‘My worry is there are other Gary Speeds walking around lost’
Macpherson’s job in his private consultations with players is to provide them with the mental tools to stop it ever reaching this point.
Yet while his client list extends across the Premiership – seven directors of rugby have also sat next to Mike at various points – he regularly hears of sad cases of players tumbling down rabbit holes of addiction having been left to their own devices by clubs.
“I am more concerned now than ever that rugby union players will finish their rehab and worry about going home,” Macpherson said.
“Particularly if they are by themselves and they are not feeling well mentally they can turn to drink or gambling. Then you are sliding down a very slippery slope. It is imperative that more people are trained and supported to deal with these situations and aren’t just lucky.
“It’s the bewilderment and the feeling of being overwhelmed. Even Gary Speed’s (the former Wales manager who took his own life) wife didn’t know how depressed he was. And that’s my worry. They’re out there, the Gary Speeds walking around lost and bewildered.”
Leicester fly-half George Ford is one of the players Macpherson works with
Macpherson’s first introduction to rugby union came through a meeting with Bath fly half and fellow Mancunian John Horton in the mid 1970s. Professionally, Macpherson had started working as a mind coach in Formula One and it was through Tom Walkinshaw, the former racing team owner who bought Gloucester Rugby, that he moved into the game. While he was briefly employed as a mind coach directly by Bath Rugby under Mike Ford – back when they used to win games – Macpherson mainly works with individuals such as Leicester fly half George Ford for whom he compiles weekly MP3 voice recordings.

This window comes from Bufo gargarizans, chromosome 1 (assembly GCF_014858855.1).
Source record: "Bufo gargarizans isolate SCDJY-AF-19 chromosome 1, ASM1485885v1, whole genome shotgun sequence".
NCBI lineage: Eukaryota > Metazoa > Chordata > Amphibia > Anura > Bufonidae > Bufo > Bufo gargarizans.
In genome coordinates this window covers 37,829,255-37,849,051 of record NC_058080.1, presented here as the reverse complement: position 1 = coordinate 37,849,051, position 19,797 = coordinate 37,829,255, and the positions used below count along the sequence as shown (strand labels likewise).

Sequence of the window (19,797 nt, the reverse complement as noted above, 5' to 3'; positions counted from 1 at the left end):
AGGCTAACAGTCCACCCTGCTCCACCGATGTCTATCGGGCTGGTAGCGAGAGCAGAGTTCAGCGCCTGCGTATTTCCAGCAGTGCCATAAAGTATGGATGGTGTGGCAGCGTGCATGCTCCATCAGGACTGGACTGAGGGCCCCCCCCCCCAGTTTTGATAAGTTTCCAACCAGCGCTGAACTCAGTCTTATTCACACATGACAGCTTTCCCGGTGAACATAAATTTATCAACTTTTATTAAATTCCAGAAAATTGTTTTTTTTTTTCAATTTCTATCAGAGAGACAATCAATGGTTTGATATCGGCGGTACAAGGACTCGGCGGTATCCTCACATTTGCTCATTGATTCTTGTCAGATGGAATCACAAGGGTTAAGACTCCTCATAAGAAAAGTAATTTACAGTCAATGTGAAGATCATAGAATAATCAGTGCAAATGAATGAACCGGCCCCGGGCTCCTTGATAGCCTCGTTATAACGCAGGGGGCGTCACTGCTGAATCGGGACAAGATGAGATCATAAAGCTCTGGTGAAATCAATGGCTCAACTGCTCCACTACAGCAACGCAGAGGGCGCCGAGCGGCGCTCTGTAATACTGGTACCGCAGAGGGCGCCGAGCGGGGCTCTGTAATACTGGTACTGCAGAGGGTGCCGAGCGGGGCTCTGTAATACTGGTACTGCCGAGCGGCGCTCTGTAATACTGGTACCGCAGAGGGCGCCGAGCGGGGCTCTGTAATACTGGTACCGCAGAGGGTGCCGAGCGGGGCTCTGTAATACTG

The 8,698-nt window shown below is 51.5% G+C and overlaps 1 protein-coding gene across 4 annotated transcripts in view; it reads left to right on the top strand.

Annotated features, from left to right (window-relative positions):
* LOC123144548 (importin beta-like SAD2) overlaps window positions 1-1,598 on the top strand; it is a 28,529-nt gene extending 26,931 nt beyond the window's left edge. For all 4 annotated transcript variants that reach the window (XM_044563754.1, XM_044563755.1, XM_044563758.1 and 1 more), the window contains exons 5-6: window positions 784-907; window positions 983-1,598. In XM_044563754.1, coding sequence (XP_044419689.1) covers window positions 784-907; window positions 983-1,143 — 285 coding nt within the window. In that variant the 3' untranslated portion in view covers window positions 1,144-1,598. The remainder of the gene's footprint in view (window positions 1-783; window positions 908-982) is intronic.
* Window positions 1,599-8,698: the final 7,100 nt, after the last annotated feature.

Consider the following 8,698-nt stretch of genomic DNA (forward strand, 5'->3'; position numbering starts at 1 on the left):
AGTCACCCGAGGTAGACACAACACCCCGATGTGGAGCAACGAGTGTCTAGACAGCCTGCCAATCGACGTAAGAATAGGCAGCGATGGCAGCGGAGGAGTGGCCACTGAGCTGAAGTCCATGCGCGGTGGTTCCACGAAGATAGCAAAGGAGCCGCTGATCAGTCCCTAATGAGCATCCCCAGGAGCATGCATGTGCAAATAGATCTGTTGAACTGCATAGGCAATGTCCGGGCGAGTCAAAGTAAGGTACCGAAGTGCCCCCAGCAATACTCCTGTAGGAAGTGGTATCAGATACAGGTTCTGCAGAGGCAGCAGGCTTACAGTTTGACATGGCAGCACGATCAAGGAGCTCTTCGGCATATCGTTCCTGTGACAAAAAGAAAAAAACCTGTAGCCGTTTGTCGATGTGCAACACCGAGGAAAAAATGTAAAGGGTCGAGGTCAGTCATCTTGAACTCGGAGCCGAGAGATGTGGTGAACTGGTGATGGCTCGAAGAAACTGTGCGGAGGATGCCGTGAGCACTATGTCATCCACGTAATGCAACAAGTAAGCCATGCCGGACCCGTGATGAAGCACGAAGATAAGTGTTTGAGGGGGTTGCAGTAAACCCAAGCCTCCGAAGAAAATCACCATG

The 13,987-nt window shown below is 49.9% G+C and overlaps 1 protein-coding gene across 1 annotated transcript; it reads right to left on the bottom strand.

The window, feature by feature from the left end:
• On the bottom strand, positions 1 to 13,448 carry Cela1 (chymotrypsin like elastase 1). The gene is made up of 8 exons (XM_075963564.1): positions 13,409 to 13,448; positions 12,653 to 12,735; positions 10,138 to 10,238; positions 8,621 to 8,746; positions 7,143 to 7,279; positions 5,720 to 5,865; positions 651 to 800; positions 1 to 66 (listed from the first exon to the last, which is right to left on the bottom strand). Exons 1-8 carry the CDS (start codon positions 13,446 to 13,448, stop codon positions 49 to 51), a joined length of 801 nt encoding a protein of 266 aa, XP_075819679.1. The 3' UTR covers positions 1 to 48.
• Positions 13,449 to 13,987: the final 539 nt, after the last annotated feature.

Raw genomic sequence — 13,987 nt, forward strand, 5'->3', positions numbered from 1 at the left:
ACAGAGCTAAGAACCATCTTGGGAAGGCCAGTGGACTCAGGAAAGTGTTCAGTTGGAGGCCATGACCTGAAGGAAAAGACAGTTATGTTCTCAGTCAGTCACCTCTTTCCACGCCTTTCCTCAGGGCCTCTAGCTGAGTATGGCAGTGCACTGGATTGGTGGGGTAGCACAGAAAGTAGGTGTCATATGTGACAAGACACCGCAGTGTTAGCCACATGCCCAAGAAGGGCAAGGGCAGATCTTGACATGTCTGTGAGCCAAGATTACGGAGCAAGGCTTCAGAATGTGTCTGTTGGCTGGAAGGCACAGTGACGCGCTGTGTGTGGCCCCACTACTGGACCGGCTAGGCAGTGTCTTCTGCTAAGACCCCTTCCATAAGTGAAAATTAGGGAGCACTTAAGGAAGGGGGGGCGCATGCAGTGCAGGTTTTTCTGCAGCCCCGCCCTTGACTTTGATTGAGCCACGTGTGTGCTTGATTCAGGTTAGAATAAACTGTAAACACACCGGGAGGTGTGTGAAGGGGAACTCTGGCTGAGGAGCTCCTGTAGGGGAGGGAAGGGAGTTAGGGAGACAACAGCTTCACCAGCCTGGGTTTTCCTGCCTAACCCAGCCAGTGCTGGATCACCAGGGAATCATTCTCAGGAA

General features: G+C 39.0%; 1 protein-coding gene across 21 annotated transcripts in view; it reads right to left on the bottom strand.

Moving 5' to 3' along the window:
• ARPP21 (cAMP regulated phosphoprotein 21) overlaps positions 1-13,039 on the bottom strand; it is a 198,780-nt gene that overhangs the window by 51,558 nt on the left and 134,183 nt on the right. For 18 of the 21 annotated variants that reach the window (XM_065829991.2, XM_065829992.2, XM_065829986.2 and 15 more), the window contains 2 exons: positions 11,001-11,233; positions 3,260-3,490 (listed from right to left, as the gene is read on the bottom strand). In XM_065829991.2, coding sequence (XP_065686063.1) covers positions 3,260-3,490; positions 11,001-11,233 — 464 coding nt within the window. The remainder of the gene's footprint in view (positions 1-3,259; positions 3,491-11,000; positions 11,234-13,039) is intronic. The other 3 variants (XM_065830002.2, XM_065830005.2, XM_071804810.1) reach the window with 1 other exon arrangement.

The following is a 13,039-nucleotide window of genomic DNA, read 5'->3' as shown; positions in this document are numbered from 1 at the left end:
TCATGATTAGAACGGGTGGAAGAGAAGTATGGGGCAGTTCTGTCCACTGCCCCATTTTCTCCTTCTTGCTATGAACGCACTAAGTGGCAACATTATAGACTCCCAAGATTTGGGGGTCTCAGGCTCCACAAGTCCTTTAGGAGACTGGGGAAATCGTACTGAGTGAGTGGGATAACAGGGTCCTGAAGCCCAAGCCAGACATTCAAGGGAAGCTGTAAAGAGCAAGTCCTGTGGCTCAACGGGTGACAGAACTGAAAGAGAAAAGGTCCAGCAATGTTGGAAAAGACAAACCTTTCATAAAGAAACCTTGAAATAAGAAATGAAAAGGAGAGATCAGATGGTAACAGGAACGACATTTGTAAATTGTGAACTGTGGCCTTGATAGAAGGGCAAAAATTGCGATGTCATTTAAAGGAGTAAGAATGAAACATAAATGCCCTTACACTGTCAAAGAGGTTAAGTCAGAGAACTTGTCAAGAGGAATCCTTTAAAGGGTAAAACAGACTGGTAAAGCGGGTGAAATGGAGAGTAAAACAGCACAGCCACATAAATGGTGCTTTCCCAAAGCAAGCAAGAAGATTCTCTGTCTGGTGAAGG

Whether it is performing at the top of your game through visualisation or coping with adversity, Macpherson is providing a player with the tools to help himself as he outlines in his book How to Master Your Monkey Mind. The difference with sports psychologists is that they will identify the problem rather than helping you to fix it. “It is like a mechanic understanding why an engine is misfiring rather than saying the car won’t start.”
Coming from a Formula One background, Macpherson was still surprised by just how much strain rugby players are under without the requisite support available to drivers. “You would think coming from Formula One, I know all about the pressures of sport,” Macpherson said. “And there are common denominators, particularly the dangerous ones where the monkey mind is going to be more concerned about safety. But what I wasn’t prepared for was the amount of mental pressure these guys were under not just on the sport but in training. It can be all-consuming and there’s not enough help.
“There’s still too much virtue signalling about mental health. I want to see rugby union walk the walk because they are lagging a long way behind other sports and putting players at risk.”